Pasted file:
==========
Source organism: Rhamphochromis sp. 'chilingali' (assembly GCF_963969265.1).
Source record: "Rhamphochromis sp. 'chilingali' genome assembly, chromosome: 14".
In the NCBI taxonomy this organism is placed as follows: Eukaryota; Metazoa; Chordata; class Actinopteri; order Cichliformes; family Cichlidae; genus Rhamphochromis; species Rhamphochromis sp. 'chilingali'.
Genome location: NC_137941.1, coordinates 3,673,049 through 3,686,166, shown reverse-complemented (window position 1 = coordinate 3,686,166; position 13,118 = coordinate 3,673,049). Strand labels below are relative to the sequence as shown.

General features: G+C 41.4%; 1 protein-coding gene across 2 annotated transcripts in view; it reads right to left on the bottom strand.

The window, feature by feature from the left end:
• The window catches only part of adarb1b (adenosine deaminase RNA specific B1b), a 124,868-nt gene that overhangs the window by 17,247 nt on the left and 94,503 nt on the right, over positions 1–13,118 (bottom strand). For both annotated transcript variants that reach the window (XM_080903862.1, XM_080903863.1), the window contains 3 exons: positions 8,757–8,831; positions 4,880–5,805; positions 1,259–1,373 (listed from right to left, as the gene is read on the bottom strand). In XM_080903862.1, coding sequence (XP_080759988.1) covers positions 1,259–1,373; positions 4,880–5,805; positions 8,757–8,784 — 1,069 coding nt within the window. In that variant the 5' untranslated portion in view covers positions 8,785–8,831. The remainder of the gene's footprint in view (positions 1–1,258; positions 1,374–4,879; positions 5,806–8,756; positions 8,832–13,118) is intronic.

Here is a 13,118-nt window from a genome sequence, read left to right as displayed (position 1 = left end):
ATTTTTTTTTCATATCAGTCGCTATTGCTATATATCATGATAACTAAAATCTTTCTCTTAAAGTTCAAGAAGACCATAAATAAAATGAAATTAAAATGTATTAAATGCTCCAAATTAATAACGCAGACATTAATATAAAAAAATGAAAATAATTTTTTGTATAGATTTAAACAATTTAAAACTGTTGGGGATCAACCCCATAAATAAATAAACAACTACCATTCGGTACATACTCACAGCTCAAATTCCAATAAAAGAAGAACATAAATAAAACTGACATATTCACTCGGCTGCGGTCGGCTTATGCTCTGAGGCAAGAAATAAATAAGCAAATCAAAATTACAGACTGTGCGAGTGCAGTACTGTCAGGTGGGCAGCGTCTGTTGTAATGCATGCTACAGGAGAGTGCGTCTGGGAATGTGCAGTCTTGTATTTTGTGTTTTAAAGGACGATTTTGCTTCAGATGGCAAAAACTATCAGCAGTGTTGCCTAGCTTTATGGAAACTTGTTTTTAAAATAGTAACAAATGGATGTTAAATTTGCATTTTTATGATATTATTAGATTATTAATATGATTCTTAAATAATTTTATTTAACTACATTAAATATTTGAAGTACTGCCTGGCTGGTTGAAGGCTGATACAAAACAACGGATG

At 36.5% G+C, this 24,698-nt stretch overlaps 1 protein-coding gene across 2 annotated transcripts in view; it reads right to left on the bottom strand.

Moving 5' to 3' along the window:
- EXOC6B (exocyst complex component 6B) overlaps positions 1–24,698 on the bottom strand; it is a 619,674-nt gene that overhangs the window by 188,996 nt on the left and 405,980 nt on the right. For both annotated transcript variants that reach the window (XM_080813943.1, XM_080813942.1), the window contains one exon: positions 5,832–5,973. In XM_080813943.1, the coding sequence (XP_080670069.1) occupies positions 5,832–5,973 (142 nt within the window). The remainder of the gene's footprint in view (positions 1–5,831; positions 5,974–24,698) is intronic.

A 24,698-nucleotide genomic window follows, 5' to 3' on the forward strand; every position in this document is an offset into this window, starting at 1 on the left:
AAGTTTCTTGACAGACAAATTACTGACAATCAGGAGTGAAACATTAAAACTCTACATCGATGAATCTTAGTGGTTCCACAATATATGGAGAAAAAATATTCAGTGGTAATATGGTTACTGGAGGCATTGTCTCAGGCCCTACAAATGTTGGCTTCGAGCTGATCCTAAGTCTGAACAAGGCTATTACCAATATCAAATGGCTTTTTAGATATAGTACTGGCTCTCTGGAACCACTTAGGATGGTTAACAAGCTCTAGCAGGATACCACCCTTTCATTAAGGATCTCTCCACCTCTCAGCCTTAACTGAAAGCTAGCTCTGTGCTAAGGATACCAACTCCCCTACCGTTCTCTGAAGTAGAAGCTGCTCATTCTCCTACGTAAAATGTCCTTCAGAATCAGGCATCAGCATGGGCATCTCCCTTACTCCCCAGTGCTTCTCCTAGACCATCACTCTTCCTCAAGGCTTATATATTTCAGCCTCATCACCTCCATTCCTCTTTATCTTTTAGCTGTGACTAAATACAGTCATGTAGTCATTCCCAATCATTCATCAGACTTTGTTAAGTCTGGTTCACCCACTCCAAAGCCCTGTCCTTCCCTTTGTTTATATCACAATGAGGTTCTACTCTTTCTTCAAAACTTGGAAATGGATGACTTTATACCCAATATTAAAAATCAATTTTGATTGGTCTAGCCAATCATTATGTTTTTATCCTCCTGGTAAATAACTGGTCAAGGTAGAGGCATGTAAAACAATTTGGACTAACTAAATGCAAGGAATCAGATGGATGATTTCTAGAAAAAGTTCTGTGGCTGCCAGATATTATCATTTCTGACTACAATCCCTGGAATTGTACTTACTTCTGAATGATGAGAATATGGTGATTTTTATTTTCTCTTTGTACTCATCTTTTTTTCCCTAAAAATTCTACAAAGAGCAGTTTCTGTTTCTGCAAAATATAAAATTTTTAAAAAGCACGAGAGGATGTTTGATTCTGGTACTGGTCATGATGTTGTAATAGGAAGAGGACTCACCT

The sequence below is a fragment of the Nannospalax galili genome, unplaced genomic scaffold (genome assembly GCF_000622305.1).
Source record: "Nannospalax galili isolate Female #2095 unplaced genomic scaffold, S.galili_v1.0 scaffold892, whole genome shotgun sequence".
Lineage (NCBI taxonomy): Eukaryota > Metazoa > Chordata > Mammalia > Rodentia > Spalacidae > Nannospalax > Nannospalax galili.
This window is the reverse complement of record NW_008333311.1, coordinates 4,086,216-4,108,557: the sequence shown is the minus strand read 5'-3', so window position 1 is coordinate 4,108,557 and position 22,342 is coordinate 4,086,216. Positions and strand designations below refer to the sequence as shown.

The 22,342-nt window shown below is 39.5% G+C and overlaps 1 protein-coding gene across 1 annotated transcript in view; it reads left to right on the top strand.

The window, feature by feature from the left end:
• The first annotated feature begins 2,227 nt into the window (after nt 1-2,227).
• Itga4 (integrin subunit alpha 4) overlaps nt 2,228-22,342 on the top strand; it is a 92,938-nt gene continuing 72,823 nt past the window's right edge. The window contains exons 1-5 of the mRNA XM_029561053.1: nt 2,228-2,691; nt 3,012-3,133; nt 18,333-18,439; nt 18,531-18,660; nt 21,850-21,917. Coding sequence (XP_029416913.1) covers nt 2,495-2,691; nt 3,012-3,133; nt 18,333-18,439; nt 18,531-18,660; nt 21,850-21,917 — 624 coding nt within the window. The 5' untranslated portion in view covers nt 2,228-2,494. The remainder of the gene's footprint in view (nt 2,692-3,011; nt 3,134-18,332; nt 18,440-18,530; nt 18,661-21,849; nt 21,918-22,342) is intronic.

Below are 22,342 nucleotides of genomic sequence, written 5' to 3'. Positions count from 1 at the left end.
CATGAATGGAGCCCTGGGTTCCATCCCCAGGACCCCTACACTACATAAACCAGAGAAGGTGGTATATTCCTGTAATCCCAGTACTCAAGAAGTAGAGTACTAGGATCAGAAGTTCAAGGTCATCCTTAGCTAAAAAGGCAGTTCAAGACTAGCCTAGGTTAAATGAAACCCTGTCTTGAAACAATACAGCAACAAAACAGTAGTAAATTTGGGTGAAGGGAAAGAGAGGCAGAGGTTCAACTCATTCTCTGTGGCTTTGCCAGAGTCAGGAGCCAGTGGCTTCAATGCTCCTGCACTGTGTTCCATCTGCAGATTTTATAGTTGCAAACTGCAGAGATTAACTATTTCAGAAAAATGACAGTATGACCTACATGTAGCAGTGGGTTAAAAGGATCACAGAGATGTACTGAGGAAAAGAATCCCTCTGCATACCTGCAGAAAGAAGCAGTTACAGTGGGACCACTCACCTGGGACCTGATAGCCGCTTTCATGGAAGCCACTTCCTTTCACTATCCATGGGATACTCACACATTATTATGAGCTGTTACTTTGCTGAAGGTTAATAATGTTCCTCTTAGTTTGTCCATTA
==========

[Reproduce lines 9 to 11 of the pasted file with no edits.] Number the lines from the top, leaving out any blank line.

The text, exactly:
ATTTTTTTTTCATATCAGTCGCTATTGCTATATATCATGATAACTAAAATCTTTCTCTTAAAGTTCAAGAAGACCATAAATAAAATGAAATTAAAATGTATTAAATGCTCCAAATTAATAACGCAGACATTAATATAAAAAAATGAAAATAATTTTTTGTATAGATTTAAACAATTTAAAACTGTTGGGGATCAACCCCATAAATAAATAAACAACTACCATTCGGTACATACTCACAGCTCAAATTCCAATAAAAGAAGAACATAAATAAAACTGACATATTCACTCGGCTGCGGTCGGCTTATGCTCTGAGGCAAGAAATAAATAAGCAAATCAAAATTACAGACTGTGCGAGTGCAGTACTGTCAGGTGGGCAGCGTCTGTTGTAATGCATGCTACAGGAGAGTGCGTCTGGGAATGTGCAGTCTTGTATTTTGTGTTTTAAAGGACGATTTTGCTTCAGATGGCAAAAACTATCAGCAGTGTTGCCTAGCTTTATGGAAACTTGTTTTTAAAATAGTAACAAATGGATGTTAAATTTGCATTTTTATGATATTATTAGATTATTAATATGATTCTTAAATAATTTTATTTAACTACATTAAATATTTGAAGTACTGCCTGGCTGGTTGAAGGCTGATACAAAACAACGGATG

At 36.5% G+C, this 24,698-nt stretch overlaps 1 protein-coding gene across 2 annotated transcripts in view; it reads right to left on the bottom strand.

Moving 5' to 3' along the window: